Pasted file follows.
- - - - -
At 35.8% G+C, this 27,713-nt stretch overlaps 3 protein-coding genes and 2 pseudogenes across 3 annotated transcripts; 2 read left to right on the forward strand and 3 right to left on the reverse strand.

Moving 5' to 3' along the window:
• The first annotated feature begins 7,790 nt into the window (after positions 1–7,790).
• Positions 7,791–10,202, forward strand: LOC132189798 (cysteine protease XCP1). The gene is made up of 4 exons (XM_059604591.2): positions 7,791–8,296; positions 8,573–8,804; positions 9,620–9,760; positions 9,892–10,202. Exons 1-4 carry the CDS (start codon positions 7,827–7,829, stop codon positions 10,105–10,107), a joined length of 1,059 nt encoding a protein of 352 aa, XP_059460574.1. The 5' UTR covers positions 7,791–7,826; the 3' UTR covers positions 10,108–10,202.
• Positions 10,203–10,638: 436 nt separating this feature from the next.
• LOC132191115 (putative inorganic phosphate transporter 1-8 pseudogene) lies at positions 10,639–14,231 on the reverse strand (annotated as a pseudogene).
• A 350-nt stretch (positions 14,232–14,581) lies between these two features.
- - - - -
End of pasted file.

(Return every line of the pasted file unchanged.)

At 35.8% G+C, this 27,713-nt stretch overlaps 3 protein-coding genes and 2 pseudogenes across 3 annotated transcripts; 2 read left to right on the forward strand and 3 right to left on the reverse strand.

Moving 5' to 3' along the window:
• The first annotated feature begins 7,790 nt into the window (after positions 1–7,790).
• Positions 7,791–10,202, forward strand: LOC132189798 (cysteine protease XCP1). The gene is made up of 4 exons (XM_059604591.2): positions 7,791–8,296; positions 8,573–8,804; positions 9,620–9,760; positions 9,892–10,202. Exons 1-4 carry the CDS (start codon positions 7,827–7,829, stop codon positions 10,105–10,107), a joined length of 1,059 nt encoding a protein of 352 aa, XP_059460574.1. The 5' UTR covers positions 7,791–7,826; the 3' UTR covers positions 10,108–10,202.
• Positions 10,203–10,638: 436 nt separating this feature from the next.
• LOC132191115 (putative inorganic phosphate transporter 1-8 pseudogene) lies at positions 10,639–14,231 on the reverse strand (annotated as a pseudogene).
• A 350-nt stretch (positions 14,232–14,581) lies between these two features.